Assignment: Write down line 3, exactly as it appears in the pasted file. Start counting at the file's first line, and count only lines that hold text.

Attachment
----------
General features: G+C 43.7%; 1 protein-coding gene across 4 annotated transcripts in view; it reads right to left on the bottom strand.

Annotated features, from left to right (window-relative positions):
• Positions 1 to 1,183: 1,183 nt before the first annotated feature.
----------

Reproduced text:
• Positions 1 to 1,183: 1,183 nt before the first annotated feature.